Developers

What’s new in ArcGIS Maps SDKs for Native Apps 200.3

Version 200.3 of the ArcGIS Maps SDKs for Native Apps provides several valuable enhancements including a full API for defining clustering on feature layers, visual feedback during geometry edits with the new geometry editor, and service-based validation of utility network edits.

 

Clustering API

The previous release introduced support for clustering on point feature layers only when authored as part of a web map or layer item.  In this release we’ve included a new clustering API to update existing or define new feature reduction options on point feature layers to simplify maps that display large quantities of data, even if the web map or layers you’re using aren’t pre-configured for feature reduction.   This new, comprehensive API also enables you to define renderers, labels, and popups on clusters, set a cluster radius, add aggregate or summary fields, set scale thresholds, and define cluster symbol size ranges.

 

Geometry Editor visual feedback

The new Geometry Editor, now available with all Native Maps SDKs, has been further enhanced in this release with the addition of improved visual feedback when adding vertices. For platforms that support a hover action (e.g. with a mouse), the vertex tool will show a real-time preview of the new vertex and its connected edges enabling more deliberate placement. These enhancements lay the foundation for further interactive editing capabilities in future releases of the Native Maps SDKs.

Utility network edit topology validation

This release includes the ability to validate network topology on a utility network when working with a feature service. This means that you can now make edits to a utility network service, trigger re-validation of network topology including those edits, and perform trace analyses using the updated network topology.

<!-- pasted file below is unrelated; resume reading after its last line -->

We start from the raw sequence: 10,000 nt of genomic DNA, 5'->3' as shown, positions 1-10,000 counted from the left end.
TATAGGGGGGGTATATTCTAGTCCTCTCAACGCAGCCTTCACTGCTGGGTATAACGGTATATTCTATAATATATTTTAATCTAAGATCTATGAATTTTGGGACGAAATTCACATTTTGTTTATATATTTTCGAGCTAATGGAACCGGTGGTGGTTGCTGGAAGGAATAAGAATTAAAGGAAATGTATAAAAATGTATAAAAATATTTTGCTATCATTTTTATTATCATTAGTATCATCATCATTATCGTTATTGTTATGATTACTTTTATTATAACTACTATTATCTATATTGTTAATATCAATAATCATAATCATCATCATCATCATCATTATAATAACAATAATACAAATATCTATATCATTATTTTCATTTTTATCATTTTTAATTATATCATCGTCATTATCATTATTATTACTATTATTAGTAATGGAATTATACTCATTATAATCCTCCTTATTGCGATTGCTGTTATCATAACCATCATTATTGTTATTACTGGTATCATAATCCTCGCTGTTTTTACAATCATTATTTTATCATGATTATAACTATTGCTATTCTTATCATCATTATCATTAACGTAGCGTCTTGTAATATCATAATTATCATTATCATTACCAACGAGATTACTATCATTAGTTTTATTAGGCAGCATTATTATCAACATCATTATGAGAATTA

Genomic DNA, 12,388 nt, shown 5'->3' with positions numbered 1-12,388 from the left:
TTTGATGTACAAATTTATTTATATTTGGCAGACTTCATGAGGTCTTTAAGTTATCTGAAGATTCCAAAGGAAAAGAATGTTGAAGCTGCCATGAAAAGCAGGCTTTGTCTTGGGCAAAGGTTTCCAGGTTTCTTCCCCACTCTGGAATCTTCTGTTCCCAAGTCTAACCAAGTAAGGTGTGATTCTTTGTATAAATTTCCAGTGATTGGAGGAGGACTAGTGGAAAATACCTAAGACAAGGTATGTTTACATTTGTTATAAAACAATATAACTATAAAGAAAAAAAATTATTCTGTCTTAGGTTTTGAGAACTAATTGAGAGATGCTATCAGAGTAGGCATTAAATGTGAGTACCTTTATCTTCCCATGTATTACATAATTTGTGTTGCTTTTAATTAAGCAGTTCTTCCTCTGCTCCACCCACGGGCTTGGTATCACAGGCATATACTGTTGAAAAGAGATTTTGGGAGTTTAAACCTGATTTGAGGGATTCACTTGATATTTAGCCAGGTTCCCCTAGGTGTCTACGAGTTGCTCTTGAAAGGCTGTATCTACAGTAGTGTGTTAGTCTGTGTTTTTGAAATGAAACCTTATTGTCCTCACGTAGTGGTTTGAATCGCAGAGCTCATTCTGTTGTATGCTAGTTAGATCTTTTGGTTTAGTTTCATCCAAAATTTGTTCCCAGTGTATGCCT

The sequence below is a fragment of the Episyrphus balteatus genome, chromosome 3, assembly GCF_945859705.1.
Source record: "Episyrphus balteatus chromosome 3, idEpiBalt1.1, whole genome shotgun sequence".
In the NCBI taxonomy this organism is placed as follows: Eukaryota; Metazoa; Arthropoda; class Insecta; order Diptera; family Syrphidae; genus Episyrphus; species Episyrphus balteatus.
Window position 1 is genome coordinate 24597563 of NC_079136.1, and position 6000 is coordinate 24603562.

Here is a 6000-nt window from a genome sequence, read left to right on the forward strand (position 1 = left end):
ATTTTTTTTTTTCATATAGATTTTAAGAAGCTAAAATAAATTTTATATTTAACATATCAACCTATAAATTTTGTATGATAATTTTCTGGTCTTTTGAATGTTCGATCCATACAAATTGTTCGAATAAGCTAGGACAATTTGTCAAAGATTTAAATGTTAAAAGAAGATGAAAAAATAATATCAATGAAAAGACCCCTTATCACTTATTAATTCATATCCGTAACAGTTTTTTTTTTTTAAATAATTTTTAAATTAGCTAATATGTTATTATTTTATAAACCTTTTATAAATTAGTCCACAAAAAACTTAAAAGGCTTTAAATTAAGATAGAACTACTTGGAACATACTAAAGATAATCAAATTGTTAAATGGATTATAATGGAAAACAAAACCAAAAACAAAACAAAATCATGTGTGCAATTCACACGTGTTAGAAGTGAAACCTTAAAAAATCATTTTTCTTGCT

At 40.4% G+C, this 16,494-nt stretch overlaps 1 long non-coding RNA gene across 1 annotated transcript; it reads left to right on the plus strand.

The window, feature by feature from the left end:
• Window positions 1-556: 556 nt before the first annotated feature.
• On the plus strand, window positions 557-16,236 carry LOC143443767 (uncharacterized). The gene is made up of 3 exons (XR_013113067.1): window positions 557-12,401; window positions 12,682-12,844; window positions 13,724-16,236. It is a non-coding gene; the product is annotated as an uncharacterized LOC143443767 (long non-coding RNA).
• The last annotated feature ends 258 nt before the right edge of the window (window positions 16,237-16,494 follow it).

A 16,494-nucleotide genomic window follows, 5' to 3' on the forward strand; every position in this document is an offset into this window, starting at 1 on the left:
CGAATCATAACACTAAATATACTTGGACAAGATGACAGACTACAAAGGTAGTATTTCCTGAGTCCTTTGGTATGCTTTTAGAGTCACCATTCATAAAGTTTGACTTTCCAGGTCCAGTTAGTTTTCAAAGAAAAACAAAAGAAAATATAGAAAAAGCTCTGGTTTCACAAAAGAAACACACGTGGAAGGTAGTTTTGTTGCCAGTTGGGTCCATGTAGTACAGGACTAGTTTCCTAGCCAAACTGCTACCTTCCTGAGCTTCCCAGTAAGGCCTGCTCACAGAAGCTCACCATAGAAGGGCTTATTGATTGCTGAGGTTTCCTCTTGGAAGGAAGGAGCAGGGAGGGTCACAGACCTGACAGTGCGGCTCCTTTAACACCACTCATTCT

These new APIs lay the foundation for future support of network topology validation in offline scenarios, enabling mobile workers to make changes to the utility network stored on their device and perform trace analyses including those changes without synchronizing with the source feature service. Support for offline utility network topology validation is on the roadmap for a future release.

Basemaps styles and local language

This release includes support for the following cartographic styles available through the new basemap styles service API:

In addition, basemap styles service v2 includes the ability to localize place name labels, and the Native Maps SDKs now let you override the default label language for a basemap style. You can choose to set a specific language, and if a supported language code is supplied, basemap labels will be displayed in the identified language. If you specify an unsupported language code, the label language falls back to the closest available language. For example, American English (en-US) or Canadian French (fr-CA) are not currently supported and these are interpreted as English and French respectively. If no suitable fallback language code is found, labels use the default language for the style. The default for ArcGIS basemap styles is global language (English) while the default for OpenStreetMap basemap styles is to show local place names for basemap labels. Alternatively you can choose to set the language to follow the application locale. If the application locale is an unsupported language it will follow the same language fallback behavior described above.  You can learn more about the v2 Basemap Styles Service here.